When Maria Negroni (1951) lost his mother never imagined that the episode would be the spring of what it is today the heart of damage (Random House Literature), a book where fiction, poetry, essays and testimony fit.
The combination of various literary genres allows the Argentine writer to use different ways of expressing language to reconstruct a determining character. At times endearing, at times confrontational, Negroni publishes one of her most personal and devastating books.
How is a book as personal as the heart of damage?
The origin of the books is a mystery. Retroactively is when you can figure out how something started because at first you have no idea. Writing is a kind of productive blindness, we never know what the end result will be. That being said, what triggered the book was the death of my mother. It began to write itself and then I couldn’t stop. On the other hand, I had no idea what I was going to do with this book, because it is a very bare work. At times I thought about saving it, but finally changed my mind. One makes plans and life solves other things.
Why did you decide to publish it?
I knew an editor at Random House in Buenos Aires, during a book fair. She asked me that when she had a novel she wouldn’t stop letting her know. I decided to send it to her and to my surprise a few hours later she called me and she told me that she would publish it.
But it is more than a novel, there is poetry, testimony, it is something hybrid.
I have never believed in literary genres. The labels that one puts on books often obey a need of bookstores, libraries, publishers or the market. Actually, the only thing that counts in a book is what happens at the level of language, in that sense every good novel or essay is close to poetry. Among all the genres, poetry is the one that has the most possibilities of directing itself towards what escapes us, that is why good poetry is close to silence.
There are hard, endearing passages, but also confrontation.
Words are complicated creatures, they can be tricky, they are insufficient, they are deceitful, dangerous, harmful, cruel. In the book, the narrator’s voice remains on purpose, in the place of her daughter. In general, the children are the ones who complain, they are the rebels, the disobedient, the ones who misbehave. I think that art is very close to childhood, it is a kind of game where there is a place for everything. Children can be cruel too, although in an innocent way, they don’t have the cruelty of adults. Contrary to what is believed, love is a very complex feeling, made of many things. When I write “My mother was the most damaging and fervent occupation of my life”, it is a mixture of admiration and love, but it is also a reflection on how she affected me. The book is a kind of literary autobiography, how I came to be the writer that I am from that childhood… in the end I don’t know if the memories are real or I made them up.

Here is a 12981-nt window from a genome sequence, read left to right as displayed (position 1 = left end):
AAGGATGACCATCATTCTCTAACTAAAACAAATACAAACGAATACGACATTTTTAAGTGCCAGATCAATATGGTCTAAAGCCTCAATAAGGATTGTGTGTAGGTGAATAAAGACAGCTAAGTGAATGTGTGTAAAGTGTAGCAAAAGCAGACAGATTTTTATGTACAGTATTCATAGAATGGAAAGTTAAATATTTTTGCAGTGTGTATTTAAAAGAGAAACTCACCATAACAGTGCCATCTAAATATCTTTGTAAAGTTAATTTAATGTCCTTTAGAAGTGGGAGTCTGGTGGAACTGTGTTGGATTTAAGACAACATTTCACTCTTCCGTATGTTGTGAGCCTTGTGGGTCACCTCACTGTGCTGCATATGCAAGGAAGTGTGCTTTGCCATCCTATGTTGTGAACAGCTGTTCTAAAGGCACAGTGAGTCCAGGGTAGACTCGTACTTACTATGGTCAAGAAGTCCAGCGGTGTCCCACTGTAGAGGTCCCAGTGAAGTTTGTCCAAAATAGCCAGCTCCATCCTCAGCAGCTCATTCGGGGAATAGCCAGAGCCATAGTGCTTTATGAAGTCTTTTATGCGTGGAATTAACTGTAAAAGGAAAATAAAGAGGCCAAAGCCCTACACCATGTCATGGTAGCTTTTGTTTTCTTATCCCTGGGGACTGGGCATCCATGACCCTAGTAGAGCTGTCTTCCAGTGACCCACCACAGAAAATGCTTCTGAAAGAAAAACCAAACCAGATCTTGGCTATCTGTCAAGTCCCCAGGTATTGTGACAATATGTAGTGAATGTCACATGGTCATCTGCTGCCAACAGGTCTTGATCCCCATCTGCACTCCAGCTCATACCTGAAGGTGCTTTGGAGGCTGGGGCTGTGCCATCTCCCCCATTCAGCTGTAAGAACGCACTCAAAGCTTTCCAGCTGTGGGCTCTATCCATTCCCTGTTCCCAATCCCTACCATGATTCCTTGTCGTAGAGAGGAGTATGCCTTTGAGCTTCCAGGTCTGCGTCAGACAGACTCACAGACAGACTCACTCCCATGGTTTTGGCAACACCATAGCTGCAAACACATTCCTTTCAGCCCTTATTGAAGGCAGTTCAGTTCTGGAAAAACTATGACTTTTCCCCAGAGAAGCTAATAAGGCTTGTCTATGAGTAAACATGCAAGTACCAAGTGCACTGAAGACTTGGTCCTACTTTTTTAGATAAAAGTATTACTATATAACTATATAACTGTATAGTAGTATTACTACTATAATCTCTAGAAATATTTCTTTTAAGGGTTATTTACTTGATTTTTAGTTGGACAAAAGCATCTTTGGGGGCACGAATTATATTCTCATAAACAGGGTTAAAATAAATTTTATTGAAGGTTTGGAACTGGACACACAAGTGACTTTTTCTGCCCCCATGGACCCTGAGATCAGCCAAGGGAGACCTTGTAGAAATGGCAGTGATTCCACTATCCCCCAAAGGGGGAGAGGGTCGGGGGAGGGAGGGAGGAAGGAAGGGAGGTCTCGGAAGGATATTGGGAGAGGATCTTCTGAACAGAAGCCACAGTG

In the book you write: “There is no more fidelity to the facts than to miss the course or wander.” What relationship does it have with memory or concepts such as truth?
The truth is the most dangerous of lies. It is a concept that should be taken with a grain of salt. Thinking that one has the truth can lead to authoritarian thinking. In general, poetry and literature are not interested in truth understood as an unquestionable or fixed concept. Literature is interested in asking and questioning. Regarding memory, I think it is a fiction. You think you remember, we all have moments in our lives to remember and we repeat them until we start to change them. Memory is a construction, that’s why the epigraph of the book says “I’m going to create what happened to me.”
The book establishes a bridge between motherhood and language. In the end both give us identity.
That is why it is called the mother tongue, the first contact we have is with the language that the mother teaches us, and language has to do with the origin, with the separation from the mother. Human beings begin to speak the moment they understand that there is a split between them as children and the world of the maternal womb that they have lost. Any writer or writer is nourished by two things: the mother language and the books that are the continuation of the mother by other means.
How did the figure or memories of your mother change after writing this book?
I can’t answer that because I don’t know. It is very difficult to read yourself. I suppose that the character that the book builds is in turn rebuilt by each reader. When people read the book they imagine a character that is not necessarily related to my real mother. Each one brings their own experience and relationship between her and her mother.
Do you perceive a change in the way mothers or motherhood are now written?
Yes, I perceive that women’s writing is more widespread, there is more and it has more space than before. Women bring to literature our own way of looking at and experiencing the world. Personally, I am interested in the relationship that each writer establishes with her instrument and that is the language, I am not interested in the themes. The most important thing is to see how many of those books reach an interesting literary level.